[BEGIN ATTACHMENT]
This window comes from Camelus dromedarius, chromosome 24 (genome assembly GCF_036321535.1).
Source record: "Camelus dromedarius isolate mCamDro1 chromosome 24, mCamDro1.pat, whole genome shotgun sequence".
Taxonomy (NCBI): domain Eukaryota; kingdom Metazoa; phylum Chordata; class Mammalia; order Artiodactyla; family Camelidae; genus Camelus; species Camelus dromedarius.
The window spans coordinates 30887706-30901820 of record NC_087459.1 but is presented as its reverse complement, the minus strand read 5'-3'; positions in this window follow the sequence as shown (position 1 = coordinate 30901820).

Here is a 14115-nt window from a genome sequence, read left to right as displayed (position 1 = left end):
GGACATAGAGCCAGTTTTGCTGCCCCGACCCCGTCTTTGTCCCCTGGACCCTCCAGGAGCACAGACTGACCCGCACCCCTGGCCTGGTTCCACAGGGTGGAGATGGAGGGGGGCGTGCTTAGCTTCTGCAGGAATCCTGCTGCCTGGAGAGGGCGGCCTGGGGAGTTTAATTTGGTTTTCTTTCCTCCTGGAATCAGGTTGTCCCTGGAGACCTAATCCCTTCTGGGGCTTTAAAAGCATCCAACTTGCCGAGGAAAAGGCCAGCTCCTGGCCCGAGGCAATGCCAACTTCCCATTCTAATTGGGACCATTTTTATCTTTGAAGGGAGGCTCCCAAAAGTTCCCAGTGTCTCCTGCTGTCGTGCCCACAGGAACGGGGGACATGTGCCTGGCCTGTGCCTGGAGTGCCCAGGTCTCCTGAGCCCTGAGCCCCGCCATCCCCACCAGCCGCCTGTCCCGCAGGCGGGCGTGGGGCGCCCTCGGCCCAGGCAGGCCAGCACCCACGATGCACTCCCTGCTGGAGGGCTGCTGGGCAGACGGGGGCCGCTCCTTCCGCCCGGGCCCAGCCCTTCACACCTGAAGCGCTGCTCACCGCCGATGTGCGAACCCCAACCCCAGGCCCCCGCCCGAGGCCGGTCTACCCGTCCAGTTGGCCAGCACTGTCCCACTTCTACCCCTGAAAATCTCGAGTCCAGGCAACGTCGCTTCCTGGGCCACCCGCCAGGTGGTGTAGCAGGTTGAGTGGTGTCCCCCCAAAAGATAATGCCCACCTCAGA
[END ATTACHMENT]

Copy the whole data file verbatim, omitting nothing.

This window comes from Camelus dromedarius, chromosome 24 (genome assembly GCF_036321535.1).
Source record: "Camelus dromedarius isolate mCamDro1 chromosome 24, mCamDro1.pat, whole genome shotgun sequence".
Taxonomy (NCBI): domain Eukaryota; kingdom Metazoa; phylum Chordata; class Mammalia; order Artiodactyla; family Camelidae; genus Camelus; species Camelus dromedarius.
The window spans coordinates 30887706-30901820 of record NC_087459.1 but is presented as its reverse complement, the minus strand read 5'-3'; positions in this window follow the sequence as shown (position 1 = coordinate 30901820).

Here is a 14115-nt window from a genome sequence, read left to right as displayed (position 1 = left end):
GGACATAGAGCCAGTTTTGCTGCCCCGACCCCGTCTTTGTCCCCTGGACCCTCCAGGAGCACAGACTGACCCGCACCCCTGGCCTGGTTCCACAGGGTGGAGATGGAGGGGGGCGTGCTTAGCTTCTGCAGGAATCCTGCTGCCTGGAGAGGGCGGCCTGGGGAGTTTAATTTGGTTTTCTTTCCTCCTGGAATCAGGTTGTCCCTGGAGACCTAATCCCTTCTGGGGCTTTAAAAGCATCCAACTTGCCGAGGAAAAGGCCAGCTCCTGGCCCGAGGCAATGCCAACTTCCCATTCTAATTGGGACCATTTTTATCTTTGAAGGGAGGCTCCCAAAAGTTCCCAGTGTCTCCTGCTGTCGTGCCCACAGGAACGGGGGACATGTGCCTGGCCTGTGCCTGGAGTGCCCAGGTCTCCTGAGCCCTGAGCCCCGCCATCCCCACCAGCCGCCTGTCCCGCAGGCGGGCGTGGGGCGCCCTCGGCCCAGGCAGGCCAGCACCCACGATGCACTCCCTGCTGGAGGGCTGCTGGGCAGACGGGGGCCGCTCCTTCCGCCCGGGCCCAGCCCTTCACACCTGAAGCGCTGCTCACCGCCGATGTGCGAACCCCAACCCCAGGCCCCCGCCCGAGGCCGGTCTACCCGTCCAGTTGGCCAGCACTGTCCCACTTCTACCCCTGAAAATCTCGAGTCCAGGCAACGTCGCTTCCTGGGCCACCCGCCAGGTGGTGTAGCAGGTTGAGTGGTGTCCCCCCAAAAGATAATGCCCACCTCAGA